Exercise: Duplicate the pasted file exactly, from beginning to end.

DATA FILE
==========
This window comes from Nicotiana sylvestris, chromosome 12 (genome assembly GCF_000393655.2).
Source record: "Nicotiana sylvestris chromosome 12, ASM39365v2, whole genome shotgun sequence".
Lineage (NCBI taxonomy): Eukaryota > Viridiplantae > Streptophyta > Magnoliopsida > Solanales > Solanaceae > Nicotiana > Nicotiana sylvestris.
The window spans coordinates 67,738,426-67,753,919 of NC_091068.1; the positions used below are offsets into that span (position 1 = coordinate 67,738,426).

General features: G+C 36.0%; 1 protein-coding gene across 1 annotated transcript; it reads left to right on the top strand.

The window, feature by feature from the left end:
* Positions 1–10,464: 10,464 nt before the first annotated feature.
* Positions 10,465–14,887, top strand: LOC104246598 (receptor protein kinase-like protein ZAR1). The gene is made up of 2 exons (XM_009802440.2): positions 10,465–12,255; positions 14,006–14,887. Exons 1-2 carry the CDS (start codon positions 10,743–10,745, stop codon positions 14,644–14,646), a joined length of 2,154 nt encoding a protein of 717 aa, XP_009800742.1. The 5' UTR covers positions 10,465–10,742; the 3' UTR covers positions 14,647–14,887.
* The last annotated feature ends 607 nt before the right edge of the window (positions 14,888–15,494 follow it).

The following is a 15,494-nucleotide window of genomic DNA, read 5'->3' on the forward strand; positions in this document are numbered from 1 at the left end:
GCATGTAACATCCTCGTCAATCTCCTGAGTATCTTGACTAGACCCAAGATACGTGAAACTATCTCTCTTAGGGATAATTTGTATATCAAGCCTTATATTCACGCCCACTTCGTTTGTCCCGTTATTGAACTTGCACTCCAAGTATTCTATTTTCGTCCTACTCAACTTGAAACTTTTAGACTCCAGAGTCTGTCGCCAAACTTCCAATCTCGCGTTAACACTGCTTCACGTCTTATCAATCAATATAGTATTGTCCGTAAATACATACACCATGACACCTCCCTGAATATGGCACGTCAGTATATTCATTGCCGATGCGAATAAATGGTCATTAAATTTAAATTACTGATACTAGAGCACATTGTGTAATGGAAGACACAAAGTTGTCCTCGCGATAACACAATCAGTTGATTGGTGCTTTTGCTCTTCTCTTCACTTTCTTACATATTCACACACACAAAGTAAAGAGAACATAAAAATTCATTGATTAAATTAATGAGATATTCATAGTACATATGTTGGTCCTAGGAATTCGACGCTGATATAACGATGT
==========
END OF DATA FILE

This window comes from Nicotiana sylvestris, chromosome 12 (genome assembly GCF_000393655.2).
Source record: "Nicotiana sylvestris chromosome 12, ASM39365v2, whole genome shotgun sequence".
Lineage (NCBI taxonomy): Eukaryota > Viridiplantae > Streptophyta > Magnoliopsida > Solanales > Solanaceae > Nicotiana > Nicotiana sylvestris.
The window spans coordinates 67,738,426-67,753,919 of NC_091068.1; the positions used below are offsets into that span (position 1 = coordinate 67,738,426).

General features: G+C 36.0%; 1 protein-coding gene across 1 annotated transcript; it reads left to right on the top strand.

The window, feature by feature from the left end:
* Positions 1–10,464: 10,464 nt before the first annotated feature.
* Positions 10,465–14,887, top strand: LOC104246598 (receptor protein kinase-like protein ZAR1). The gene is made up of 2 exons (XM_009802440.2): positions 10,465–12,255; positions 14,006–14,887. Exons 1-2 carry the CDS (start codon positions 10,743–10,745, stop codon positions 14,644–14,646), a joined length of 2,154 nt encoding a protein of 717 aa, XP_009800742.1. The 5' UTR covers positions 10,465–10,742; the 3' UTR covers positions 14,647–14,887.
* The last annotated feature ends 607 nt before the right edge of the window (positions 14,888–15,494 follow it).

The following is a 15,494-nucleotide window of genomic DNA, read 5'->3' on the forward strand; positions in this document are numbered from 1 at the left end:
GCATGTAACATCCTCGTCAATCTCCTGAGTATCTTGACTAGACCCAAGATACGTGAAACTATCTCTCTTAGGGATAATTTGTATATCAAGCCTTATATTCACGCCCACTTCGTTTGTCCCGTTATTGAACTTGCACTCCAAGTATTCTATTTTCGTCCTACTCAACTTGAAACTTTTAGACTCCAGAGTCTGTCGCCAAACTTCCAATCTCGCGTTAACACTGCTTCACGTCTTATCAATCAATATAGTATTGTCCGTAAATACATACACCATGACACCTCCCTGAATATGGCACGTCAGTATATTCATTGCCGATGCGAATAAATGGTCATTAAATTTAAATTACTGATACTAGAGCACATTGTGTAATGGAAGACACAAAGTTGTCCTCGCGATAACACAATCAGTTGATTGGTGCTTTTGCTCTTCTCTTCACTTTCTTACATATTCACACACACAAAGTAAAGAGAACATAAAAATTCATTGATTAAATTAATGAGATATTCATAGTACATATGTTGGTCCTAGGAATTCGACGCTGATATAACGATGT